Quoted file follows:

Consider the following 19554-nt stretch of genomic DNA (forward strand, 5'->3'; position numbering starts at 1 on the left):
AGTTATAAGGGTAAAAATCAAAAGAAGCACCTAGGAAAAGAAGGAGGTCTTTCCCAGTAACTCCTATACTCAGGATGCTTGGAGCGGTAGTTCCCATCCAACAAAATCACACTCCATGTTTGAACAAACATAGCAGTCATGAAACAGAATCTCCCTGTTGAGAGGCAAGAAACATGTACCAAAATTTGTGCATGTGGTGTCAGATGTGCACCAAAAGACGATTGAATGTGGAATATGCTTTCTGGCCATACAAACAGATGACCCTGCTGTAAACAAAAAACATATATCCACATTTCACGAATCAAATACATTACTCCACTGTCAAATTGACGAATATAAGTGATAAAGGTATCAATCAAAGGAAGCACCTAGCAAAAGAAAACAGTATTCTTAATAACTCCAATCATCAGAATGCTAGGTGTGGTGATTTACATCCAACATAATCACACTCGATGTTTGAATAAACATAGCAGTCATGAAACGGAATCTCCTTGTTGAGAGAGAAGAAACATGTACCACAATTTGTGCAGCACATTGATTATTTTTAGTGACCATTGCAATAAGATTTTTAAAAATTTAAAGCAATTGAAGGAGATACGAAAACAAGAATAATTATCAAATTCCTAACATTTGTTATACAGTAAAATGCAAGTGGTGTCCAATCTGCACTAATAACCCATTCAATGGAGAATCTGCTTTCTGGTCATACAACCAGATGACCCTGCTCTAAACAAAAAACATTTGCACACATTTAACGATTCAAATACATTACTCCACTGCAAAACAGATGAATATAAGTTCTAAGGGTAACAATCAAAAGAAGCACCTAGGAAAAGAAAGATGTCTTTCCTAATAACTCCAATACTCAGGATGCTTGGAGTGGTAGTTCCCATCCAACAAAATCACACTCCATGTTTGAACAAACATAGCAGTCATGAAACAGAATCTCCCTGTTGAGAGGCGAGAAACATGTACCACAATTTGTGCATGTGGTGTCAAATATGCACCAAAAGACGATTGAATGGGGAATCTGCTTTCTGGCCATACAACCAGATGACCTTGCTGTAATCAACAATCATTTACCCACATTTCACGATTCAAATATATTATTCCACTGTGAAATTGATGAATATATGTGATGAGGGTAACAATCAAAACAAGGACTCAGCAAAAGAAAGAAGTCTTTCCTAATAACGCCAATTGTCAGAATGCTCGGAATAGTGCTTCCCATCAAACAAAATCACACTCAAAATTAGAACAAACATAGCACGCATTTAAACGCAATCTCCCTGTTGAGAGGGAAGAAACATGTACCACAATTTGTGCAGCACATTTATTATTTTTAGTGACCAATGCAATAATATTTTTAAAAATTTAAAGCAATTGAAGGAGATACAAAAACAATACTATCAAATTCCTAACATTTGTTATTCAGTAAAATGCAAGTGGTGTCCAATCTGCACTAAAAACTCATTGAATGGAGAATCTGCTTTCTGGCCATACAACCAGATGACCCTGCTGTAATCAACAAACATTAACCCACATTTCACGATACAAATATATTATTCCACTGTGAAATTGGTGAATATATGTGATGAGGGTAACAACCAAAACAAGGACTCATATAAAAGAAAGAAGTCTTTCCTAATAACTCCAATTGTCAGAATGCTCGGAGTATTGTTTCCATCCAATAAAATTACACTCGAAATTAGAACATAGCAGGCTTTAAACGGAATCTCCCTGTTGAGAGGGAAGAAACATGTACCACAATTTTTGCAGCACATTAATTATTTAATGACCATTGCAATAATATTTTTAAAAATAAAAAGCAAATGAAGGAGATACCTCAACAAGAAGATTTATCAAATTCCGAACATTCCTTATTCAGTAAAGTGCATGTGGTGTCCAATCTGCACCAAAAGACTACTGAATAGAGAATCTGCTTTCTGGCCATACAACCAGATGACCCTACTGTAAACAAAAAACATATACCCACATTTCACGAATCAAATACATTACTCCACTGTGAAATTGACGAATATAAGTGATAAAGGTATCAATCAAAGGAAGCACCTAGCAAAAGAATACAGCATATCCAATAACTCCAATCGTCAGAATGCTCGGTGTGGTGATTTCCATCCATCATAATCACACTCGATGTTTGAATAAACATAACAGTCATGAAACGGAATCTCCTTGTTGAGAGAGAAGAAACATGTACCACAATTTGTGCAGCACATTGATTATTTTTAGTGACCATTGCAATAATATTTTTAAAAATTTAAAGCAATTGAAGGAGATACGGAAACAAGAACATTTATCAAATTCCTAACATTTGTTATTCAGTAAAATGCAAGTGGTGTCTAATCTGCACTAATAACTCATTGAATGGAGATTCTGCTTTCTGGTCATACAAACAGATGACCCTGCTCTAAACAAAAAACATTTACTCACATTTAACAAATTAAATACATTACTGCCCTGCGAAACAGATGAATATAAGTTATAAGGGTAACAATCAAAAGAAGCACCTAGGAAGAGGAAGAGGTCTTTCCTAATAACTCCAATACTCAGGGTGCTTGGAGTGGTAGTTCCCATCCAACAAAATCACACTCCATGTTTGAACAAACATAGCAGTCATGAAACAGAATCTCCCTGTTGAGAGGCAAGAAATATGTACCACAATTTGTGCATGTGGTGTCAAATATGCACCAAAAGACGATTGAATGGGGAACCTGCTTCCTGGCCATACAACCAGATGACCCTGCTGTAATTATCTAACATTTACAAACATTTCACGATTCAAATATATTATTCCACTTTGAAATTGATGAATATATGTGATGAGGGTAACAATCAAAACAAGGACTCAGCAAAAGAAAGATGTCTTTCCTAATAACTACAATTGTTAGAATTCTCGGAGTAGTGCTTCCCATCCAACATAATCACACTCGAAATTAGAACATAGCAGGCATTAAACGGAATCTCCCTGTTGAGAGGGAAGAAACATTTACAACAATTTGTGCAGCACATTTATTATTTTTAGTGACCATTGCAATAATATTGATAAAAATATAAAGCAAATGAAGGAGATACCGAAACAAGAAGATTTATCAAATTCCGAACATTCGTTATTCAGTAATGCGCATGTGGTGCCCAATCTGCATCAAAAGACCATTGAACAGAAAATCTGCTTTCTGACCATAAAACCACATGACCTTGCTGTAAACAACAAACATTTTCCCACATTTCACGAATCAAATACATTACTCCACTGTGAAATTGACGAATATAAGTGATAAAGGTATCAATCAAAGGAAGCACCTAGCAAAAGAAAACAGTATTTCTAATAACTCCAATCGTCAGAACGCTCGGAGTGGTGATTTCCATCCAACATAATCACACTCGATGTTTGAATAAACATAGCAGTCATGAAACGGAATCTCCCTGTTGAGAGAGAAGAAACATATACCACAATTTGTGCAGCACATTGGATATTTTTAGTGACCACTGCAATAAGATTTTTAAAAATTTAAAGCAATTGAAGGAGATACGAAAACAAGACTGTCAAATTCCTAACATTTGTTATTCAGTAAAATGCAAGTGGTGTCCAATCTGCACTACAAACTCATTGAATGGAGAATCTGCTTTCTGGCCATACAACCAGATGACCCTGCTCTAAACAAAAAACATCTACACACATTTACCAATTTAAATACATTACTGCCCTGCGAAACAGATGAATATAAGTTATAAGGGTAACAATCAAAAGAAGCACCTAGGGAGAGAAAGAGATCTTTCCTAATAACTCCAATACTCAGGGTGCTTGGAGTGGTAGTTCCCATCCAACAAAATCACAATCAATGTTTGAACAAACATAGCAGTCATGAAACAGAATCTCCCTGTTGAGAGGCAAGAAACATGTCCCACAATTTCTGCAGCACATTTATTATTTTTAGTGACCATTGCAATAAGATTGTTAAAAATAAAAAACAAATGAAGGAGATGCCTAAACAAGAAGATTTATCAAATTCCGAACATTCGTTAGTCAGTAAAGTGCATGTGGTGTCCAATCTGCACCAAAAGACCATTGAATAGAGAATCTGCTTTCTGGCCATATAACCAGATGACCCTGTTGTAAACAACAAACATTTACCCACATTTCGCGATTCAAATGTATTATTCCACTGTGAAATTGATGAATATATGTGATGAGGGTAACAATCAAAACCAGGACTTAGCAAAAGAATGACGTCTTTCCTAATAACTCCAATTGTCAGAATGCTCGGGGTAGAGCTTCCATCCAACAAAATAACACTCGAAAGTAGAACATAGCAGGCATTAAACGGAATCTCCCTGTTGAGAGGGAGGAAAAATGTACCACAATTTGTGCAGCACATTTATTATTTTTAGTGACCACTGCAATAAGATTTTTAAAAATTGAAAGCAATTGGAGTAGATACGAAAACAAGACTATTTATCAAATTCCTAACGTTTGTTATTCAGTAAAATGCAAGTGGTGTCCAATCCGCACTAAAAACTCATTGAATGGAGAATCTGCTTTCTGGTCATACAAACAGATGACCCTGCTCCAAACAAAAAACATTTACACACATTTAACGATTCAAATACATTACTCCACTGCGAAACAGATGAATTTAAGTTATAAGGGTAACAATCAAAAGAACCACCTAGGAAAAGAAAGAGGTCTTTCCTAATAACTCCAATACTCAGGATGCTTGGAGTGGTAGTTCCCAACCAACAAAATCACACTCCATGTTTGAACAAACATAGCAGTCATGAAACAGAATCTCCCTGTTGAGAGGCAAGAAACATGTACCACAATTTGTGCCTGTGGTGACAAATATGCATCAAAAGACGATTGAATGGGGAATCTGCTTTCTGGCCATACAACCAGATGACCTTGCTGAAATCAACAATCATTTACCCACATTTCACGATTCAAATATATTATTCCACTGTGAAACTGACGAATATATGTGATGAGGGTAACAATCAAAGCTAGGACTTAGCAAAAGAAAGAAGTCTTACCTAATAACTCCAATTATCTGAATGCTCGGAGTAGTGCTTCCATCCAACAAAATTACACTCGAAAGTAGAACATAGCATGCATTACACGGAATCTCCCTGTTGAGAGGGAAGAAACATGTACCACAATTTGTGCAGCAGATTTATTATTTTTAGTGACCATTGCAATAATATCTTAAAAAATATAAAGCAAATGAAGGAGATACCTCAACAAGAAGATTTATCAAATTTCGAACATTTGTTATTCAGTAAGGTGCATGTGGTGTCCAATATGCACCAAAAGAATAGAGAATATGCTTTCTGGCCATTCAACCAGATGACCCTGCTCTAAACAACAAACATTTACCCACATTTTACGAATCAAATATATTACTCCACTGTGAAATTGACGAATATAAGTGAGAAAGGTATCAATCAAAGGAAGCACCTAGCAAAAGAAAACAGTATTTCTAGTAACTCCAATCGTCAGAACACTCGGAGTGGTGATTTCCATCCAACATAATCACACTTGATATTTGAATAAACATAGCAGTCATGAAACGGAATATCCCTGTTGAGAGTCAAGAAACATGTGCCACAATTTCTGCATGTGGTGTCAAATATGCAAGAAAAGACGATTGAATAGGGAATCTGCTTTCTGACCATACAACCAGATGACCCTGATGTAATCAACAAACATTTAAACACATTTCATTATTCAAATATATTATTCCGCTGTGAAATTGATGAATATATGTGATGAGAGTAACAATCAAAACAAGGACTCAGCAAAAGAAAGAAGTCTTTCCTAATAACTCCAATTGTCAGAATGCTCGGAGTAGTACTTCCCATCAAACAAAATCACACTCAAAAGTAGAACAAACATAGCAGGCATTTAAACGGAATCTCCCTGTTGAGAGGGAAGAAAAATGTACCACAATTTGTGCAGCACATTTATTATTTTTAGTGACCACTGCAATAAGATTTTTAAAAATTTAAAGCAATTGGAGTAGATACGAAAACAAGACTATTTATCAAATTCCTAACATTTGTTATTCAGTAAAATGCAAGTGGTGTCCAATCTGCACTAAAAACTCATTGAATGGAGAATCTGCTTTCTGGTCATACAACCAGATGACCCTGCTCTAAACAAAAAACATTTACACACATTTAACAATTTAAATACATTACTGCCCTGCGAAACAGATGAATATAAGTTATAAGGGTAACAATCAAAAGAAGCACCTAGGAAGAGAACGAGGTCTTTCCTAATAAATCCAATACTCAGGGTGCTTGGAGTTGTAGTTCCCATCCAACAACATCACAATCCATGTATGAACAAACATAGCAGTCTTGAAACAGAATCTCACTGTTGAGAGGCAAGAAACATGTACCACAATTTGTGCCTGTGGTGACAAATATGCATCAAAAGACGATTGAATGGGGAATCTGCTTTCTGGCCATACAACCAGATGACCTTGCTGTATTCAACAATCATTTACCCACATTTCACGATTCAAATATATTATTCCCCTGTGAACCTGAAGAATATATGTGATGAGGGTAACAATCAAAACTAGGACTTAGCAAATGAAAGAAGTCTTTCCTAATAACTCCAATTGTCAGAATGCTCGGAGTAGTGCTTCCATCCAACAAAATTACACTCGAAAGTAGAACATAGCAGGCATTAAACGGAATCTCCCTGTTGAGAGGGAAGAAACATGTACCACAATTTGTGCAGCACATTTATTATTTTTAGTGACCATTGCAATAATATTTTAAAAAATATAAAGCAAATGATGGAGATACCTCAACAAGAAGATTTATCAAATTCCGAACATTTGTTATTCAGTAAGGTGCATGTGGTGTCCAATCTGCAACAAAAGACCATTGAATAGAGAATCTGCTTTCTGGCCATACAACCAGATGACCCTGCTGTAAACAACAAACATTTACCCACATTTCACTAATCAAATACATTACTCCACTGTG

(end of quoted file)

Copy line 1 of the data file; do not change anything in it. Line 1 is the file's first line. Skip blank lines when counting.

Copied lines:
Consider the following 19554-nt stretch of genomic DNA (forward strand, 5'->3'; position numbering starts at 1 on the left):